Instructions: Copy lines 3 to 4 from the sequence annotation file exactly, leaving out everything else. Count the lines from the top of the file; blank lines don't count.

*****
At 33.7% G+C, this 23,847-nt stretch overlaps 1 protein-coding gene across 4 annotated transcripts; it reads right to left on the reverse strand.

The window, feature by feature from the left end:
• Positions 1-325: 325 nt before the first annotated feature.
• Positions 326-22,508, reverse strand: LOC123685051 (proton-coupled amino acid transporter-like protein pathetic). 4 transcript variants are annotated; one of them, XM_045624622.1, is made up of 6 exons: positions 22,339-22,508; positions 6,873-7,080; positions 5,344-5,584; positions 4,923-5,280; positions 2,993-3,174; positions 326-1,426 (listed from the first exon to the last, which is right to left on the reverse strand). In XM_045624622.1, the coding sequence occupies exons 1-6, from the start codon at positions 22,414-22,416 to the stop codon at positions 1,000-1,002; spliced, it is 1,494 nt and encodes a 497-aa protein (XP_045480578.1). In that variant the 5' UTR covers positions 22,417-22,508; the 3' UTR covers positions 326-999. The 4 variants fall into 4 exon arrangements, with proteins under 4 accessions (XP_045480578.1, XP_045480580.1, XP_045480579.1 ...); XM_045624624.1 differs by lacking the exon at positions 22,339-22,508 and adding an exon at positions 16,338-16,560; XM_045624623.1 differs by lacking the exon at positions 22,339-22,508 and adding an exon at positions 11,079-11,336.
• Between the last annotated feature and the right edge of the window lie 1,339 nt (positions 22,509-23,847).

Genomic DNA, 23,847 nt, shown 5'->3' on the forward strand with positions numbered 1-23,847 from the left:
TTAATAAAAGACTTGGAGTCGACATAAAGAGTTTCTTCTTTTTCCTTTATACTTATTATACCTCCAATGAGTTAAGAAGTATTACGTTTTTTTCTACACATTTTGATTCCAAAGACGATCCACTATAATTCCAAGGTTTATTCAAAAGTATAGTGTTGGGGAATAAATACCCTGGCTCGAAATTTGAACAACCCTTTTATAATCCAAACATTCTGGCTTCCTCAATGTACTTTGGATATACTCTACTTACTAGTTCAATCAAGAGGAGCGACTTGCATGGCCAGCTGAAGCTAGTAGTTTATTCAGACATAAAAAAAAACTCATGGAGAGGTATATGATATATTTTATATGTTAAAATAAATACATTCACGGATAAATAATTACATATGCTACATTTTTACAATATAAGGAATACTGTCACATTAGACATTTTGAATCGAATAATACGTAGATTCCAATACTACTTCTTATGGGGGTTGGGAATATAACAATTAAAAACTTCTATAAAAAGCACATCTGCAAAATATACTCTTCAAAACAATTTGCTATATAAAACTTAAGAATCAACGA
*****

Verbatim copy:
• Positions 1-325: 325 nt before the first annotated feature.
• Positions 326-22,508, reverse strand: LOC123685051 (proton-coupled amino acid transporter-like protein pathetic). 4 transcript variants are annotated; one of them, XM_045624622.1, is made up of 6 exons: positions 22,339-22,508; positions 6,873-7,080; positions 5,344-5,584; positions 4,923-5,280; positions 2,993-3,174; positions 326-1,426 (listed from the first exon to the last, which is right to left on the reverse strand). In XM_045624622.1, the coding sequence occupies exons 1-6, from the start codon at positions 22,414-22,416 to the stop codon at positions 1,000-1,002; spliced, it is 1,494 nt and encodes a 497-aa protein (XP_045480578.1). In that variant the 5' UTR covers positions 22,417-22,508; the 3' UTR covers positions 326-999. The 4 variants fall into 4 exon arrangements, with proteins under 4 accessions (XP_045480578.1, XP_045480580.1, XP_045480579.1 ...); XM_045624624.1 differs by lacking the exon at positions 22,339-22,508 and adding an exon at positions 16,338-16,560; XM_045624623.1 differs by lacking the exon at positions 22,339-22,508 and adding an exon at positions 11,079-11,336.